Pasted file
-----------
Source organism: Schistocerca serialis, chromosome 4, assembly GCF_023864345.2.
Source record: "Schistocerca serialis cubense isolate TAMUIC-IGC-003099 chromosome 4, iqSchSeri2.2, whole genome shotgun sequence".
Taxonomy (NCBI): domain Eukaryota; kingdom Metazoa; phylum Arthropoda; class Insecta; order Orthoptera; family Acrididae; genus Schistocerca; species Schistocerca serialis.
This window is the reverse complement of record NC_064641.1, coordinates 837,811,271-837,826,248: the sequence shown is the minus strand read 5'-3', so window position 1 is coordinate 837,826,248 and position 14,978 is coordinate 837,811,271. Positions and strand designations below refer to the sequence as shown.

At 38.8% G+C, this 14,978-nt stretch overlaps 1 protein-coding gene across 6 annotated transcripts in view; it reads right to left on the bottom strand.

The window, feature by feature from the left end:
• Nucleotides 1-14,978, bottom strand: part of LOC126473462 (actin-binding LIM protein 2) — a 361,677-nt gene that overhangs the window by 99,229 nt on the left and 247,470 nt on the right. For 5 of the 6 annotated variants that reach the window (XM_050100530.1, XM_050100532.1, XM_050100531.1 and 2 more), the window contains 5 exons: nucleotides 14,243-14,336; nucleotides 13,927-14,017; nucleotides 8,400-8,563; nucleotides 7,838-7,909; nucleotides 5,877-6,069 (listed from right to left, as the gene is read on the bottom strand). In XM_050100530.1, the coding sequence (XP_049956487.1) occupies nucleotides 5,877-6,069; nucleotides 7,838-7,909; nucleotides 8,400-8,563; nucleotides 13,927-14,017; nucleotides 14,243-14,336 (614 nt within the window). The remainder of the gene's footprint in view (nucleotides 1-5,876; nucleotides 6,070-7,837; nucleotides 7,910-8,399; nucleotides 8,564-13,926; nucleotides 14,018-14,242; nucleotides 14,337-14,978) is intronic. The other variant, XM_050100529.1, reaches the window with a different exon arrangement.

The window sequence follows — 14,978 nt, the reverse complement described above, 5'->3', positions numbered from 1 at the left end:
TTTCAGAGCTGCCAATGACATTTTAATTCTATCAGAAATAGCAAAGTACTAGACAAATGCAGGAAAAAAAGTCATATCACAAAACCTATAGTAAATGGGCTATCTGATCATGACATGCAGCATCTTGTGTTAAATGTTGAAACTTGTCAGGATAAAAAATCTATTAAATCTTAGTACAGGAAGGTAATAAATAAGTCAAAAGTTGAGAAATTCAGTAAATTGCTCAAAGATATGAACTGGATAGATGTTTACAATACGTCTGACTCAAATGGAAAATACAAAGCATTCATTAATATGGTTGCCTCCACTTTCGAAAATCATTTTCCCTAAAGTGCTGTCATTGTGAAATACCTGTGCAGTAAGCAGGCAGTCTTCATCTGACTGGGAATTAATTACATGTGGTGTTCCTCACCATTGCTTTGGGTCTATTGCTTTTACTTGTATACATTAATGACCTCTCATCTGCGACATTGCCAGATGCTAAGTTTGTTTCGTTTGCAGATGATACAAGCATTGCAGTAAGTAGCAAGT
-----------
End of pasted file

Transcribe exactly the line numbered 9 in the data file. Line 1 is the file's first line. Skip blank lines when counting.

TTTCAGAGCTGCCAATGACATTTTAATTCTATCAGAAATAGCAAAGTACTAGACAAATGCAGGAAAAAAAGTCATATCACAAAACCTATAGTAAATGGGCTATCTGATCATGACATGCAGCATCTTGTGTTAAATGTTGAAACTTGTCAGGATAAAAAATCTATTAAATCTTAGTACAGGAAGGTAATAAATAAGTCAAAAGTTGAGAAATTCAGTAAATTGCTCAAAGATATGAACTGGATAGATGTTTACAATACGTCTGACTCAAATGGAAAATACAAAGCATTCATTAATATGGTTGCCTCCACTTTCGAAAATCATTTTCCCTAAAGTGCTGTCATTGTGAAATACCTGTGCAGTAAGCAGGCAGTCTTCATCTGACTGGGAATTAATTACATGTGGTGTTCCTCACCATTGCTTTGGGTCTATTGCTTTTACTTGTATACATTAATGACCTCTCATCTGCGACATTGCCAGATGCTAAGTTTGTTTCGTTTGCAGATGATACAAGCATTGCAGTAAGTAGCAAGT